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Domestic Violence Survival: 3 Keys to Surviving..
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Domestic Violence Survival: 3 Keys to Surviving.. 8 Years, 6 Months ago Karma: 0
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Domestic Violence Survival: 3 Keys to Surviving the Conditioning in an Abusive Relationship

By Dr. Jeanne King, Ph.D.

Understanding the conditioning that occurs in abusive relationships is key to one’s survival in, and after, the relationship. Here are three keys to help you see the role and effects of conditioning in abusive relationships.
1) You did not make him/her do it or say it.

You probably know this from the core of your being, but may have trouble believing it with your thinking brain, due to the ongoing conditioning that happens in abusive relationships. With most things in the relationship—when the finger is pointed— it usually lands on the person with the less power.

And when that person owns the fault for whatever transgression is up for consideration, then rewards are bestowed upon them. This is where and how the conditioning occurs. Be mindful of it. And always know you can only be responsible for your own thoughts, feelings and actions; never for someone else’s thoughts, feelings or actions.

2) You don’t deserve to be punished or put in “your” place

This is another way in which conditioning is accepted as the behavioral norm. While it is true that on some level conditioning occurs in all relationships, “negative reinforcement” conditioning is another story. That’s what we do with criminals when we jail them. They are negatively punished for doing something not acceptable to society at large, or shall I say by the standards of law.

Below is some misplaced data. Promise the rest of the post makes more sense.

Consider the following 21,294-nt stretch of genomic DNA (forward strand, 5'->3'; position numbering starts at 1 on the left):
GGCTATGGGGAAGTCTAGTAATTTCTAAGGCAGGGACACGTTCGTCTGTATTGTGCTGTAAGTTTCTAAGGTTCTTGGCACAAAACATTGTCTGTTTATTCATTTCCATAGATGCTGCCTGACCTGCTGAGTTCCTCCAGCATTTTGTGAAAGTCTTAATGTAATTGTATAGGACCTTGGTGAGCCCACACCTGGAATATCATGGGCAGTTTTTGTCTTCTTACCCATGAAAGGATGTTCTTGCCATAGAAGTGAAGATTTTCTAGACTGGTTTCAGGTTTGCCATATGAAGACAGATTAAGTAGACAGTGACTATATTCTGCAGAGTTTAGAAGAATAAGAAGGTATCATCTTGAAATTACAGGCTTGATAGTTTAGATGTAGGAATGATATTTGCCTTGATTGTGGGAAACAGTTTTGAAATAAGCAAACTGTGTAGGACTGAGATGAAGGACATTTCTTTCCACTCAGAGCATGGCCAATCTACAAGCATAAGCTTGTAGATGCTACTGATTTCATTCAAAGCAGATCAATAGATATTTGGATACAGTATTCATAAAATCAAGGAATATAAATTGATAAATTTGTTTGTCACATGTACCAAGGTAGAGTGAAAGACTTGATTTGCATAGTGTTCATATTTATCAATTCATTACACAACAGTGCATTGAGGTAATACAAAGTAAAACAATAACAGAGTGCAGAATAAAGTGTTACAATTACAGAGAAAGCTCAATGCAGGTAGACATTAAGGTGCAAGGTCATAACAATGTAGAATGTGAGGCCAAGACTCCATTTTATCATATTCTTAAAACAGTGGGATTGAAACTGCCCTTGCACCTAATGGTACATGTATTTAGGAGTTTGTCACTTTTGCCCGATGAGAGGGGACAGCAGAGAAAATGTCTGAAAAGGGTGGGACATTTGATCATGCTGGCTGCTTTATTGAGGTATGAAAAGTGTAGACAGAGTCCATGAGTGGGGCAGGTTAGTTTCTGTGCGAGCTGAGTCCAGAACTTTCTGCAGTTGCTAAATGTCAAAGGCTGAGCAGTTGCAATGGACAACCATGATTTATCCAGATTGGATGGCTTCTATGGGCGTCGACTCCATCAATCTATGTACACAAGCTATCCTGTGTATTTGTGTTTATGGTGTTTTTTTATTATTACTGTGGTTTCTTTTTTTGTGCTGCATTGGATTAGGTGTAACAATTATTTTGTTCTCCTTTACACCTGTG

I see so many individuals who truly feel they are in the “dog house” when they have disobeyed the wants and wishes of their abusive partner. You can almost feel their tail between their legs when they talk about it. Pull yourself out of the dog house. You don’t deserve to be there.

3) You deserve to receive all that he/she demands you give to them

It might not feel like such when you are enmeshed in an abusive relationship, but it is a fact that your “deserving-less-ness” is all made up. He/she made it up and so did you.
And as with the other standards and beliefs among couples in abusive relationships, your deserving-less-ness is nothing more than another “rule” driven home through conditioning. However, it is a more serious culprit because of its kinship to the power/control entitlement issues central to domestic abuse.

This may be obvious with your appreciation of the “power and control” issues inherent in abusive relationships. But even people who claim to understand this show signs of struggling with their deservingness, their worthiness.

I find that when people pull themselves out of the dog house, discovering their worthiness follows. Knowing your worthiness and the boundaries of your responsibility to, and for, yourself are important keys to survival in an abusive relationship.
If you want deeper understanding of what maintains and what prevents abusive relationships, see the Intimate Partner Abuse Screen® Dr. Jeanne King helps individuals recognize and end domestic abuse, and heal from abusive relationships.

This series of eInsights is presented to you by Partners in Prevention, a nonprofit organization. If you find this eInsight article useful, we invite you to contribute to the maintenance and growth of the Survivor Success Tips & eInsights. To make a tax-deductible donation, please visit www.EndDomesticAbuse.org.
©Copyright 2008 Dr. Jeanne King, Ph.D. www.PreventAbusiveRelationships.com
Dr. Jeanne King is a licensed psychologist and domestic abuse consultant. Feel free to contact us if you need help with physical and/or emotional pain, stress-related illnesses, or relationship abuse issues at home or in court. Contact Us to reach Dr. King.
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